Who Was Marcus Aurelius?

Very little is needed to make a happy life

- Marcus Aurelius, Meditations, VII, 67

Podcast of the Day

The life and thought of Marcus Aurelius, Roman Emperor and author of the classic text of Stoic self-examination, the Meditations.

Listen to the History of Philosophy Without Any Gaps episode on Marcus Aurelius

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Short Article of the Day

Marcus Aurelius’s Meditations is a remarkable phenomenon, a philosophical diary written by a Roman emperor, probably in 168-80 AD, and intended simply for his own use. It offers exceptional insights into the private thoughts of someone who had a very weighty public role, and may well have been composed when he was leading a military campaign in Germany. What features might strike us today as being especially valuable, bearing in mind our contemporary concerns?...

Continue reading Christopher Gill's article: Reading Marcus Aurelius' Meditations with a modern perspective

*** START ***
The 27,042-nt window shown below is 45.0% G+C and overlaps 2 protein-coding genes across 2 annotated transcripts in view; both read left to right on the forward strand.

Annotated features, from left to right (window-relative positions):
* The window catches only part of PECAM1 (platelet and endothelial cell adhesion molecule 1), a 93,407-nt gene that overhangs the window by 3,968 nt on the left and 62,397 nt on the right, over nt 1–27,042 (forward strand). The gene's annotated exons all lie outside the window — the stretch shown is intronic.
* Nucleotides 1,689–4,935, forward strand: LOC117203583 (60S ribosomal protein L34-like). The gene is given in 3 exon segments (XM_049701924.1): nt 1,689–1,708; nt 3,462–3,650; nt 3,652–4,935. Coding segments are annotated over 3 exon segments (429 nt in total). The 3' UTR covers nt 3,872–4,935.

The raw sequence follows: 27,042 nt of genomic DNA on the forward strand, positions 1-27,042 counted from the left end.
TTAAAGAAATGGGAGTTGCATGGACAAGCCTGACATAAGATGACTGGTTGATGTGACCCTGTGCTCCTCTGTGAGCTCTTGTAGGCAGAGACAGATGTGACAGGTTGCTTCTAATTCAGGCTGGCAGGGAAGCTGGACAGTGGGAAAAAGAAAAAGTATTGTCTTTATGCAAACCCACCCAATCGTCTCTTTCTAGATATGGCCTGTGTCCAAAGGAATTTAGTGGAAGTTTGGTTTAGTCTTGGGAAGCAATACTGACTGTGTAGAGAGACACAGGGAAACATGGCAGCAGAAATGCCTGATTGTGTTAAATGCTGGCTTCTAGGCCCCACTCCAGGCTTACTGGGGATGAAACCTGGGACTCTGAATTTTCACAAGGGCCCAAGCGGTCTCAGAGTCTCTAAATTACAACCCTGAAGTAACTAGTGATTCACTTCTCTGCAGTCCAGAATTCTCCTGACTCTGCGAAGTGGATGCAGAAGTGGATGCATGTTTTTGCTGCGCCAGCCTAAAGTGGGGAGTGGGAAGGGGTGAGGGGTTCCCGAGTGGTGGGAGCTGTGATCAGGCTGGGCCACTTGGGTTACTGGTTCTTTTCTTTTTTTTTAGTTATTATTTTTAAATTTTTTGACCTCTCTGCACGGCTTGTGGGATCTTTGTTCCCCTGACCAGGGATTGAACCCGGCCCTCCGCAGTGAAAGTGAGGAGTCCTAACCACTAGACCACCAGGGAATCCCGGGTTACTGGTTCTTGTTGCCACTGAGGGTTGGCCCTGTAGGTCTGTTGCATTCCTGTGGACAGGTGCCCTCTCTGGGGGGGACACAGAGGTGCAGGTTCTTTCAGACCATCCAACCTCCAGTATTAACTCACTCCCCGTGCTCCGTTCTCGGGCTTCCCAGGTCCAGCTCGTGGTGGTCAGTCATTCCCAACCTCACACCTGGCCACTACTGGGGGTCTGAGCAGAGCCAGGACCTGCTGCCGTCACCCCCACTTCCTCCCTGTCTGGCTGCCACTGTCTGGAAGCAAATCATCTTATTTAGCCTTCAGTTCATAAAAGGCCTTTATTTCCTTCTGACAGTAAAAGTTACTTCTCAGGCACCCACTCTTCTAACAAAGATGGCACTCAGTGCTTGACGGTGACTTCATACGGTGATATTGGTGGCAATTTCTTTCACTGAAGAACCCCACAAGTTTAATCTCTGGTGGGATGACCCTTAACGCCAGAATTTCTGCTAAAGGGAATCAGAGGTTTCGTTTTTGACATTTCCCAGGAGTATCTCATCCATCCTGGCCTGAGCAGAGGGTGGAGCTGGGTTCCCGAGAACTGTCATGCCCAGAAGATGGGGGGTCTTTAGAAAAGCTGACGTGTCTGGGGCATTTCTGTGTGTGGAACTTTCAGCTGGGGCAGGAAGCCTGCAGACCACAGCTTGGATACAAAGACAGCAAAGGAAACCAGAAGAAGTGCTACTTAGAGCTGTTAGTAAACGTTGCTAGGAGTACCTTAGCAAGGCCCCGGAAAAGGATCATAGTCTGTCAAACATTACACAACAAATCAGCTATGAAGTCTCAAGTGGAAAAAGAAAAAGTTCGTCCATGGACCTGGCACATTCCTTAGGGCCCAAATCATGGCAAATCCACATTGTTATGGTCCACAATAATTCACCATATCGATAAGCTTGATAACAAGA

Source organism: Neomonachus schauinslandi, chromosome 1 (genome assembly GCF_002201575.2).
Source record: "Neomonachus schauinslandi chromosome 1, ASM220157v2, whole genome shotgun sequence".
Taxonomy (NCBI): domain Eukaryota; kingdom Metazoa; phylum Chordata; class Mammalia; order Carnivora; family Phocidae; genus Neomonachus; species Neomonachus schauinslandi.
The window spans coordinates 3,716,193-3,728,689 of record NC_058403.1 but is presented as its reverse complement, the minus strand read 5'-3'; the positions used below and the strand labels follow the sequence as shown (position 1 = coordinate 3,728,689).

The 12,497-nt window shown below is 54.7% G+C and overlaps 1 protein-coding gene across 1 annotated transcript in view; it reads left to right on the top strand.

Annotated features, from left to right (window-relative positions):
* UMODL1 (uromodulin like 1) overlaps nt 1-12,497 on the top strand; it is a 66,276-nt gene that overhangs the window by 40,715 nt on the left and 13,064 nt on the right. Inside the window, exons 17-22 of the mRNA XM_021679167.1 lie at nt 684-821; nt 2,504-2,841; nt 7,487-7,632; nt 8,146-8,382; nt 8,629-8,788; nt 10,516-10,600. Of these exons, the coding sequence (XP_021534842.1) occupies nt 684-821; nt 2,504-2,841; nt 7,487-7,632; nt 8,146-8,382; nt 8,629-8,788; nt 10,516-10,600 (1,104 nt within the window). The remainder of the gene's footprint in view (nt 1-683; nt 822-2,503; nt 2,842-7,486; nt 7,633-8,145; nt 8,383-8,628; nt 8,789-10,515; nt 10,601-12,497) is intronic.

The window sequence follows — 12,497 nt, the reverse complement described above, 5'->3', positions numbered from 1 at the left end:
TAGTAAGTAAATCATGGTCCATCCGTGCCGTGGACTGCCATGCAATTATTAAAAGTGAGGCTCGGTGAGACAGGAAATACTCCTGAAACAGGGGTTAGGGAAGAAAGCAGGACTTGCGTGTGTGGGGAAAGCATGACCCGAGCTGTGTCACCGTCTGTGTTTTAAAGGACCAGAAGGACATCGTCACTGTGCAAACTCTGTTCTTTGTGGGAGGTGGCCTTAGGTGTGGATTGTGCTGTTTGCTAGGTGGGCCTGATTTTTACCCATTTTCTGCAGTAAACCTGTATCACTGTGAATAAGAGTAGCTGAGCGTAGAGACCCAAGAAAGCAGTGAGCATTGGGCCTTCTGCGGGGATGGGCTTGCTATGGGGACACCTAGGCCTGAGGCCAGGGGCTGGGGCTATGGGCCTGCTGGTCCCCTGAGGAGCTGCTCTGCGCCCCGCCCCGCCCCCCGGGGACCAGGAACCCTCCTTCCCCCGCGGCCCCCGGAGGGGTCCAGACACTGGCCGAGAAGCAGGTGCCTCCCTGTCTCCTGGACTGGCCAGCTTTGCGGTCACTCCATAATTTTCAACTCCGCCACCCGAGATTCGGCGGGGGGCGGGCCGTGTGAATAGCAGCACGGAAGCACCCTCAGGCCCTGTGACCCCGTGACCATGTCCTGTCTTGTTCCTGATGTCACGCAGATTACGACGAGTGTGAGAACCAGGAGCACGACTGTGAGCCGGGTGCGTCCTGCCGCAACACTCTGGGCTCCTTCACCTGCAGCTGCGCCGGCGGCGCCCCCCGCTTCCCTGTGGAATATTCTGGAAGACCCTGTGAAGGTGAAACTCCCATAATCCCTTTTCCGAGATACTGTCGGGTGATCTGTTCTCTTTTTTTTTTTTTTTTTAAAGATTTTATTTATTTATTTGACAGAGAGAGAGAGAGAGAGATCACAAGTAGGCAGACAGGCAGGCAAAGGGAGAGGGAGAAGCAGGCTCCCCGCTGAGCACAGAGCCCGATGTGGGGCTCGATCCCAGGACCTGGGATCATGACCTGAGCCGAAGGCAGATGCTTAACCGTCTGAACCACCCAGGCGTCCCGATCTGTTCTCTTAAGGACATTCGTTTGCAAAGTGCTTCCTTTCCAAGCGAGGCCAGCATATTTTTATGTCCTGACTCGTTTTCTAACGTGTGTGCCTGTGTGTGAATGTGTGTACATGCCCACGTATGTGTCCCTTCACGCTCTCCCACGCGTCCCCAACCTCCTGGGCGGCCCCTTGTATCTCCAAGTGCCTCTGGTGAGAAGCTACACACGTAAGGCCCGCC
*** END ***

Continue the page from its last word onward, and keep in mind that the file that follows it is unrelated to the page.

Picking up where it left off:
Further Reading

The second century CE Roman emperor Marcus Aurelius was also a Stoic philosopher, and his Meditations, which he wrote to and for himself, offers readers a unique opportunity to see how an ancient person (indeed an emperor) might try to live a Stoic life, according to which only virtue is good, only vice is bad, and the things which we normally busy ourselves with are all indifferent to our happiness (for our lives are not made good or bad by our having or lacking them). The difficulties Marcus faces putting Stoicism into practice are philosophical as well as practical, and understanding his efforts increases our philosophical appreciation of Stoicism...

Continue reading the Stanford Encyclopedia of Philosophy article on Marcus Aurelius by Rachana Kamtekar

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Related Topics

If you’re interested in Marcus Aurelius, check out some of the following related topics for more resources:

 Cicero | EpictetusSelf-control | Stoicism

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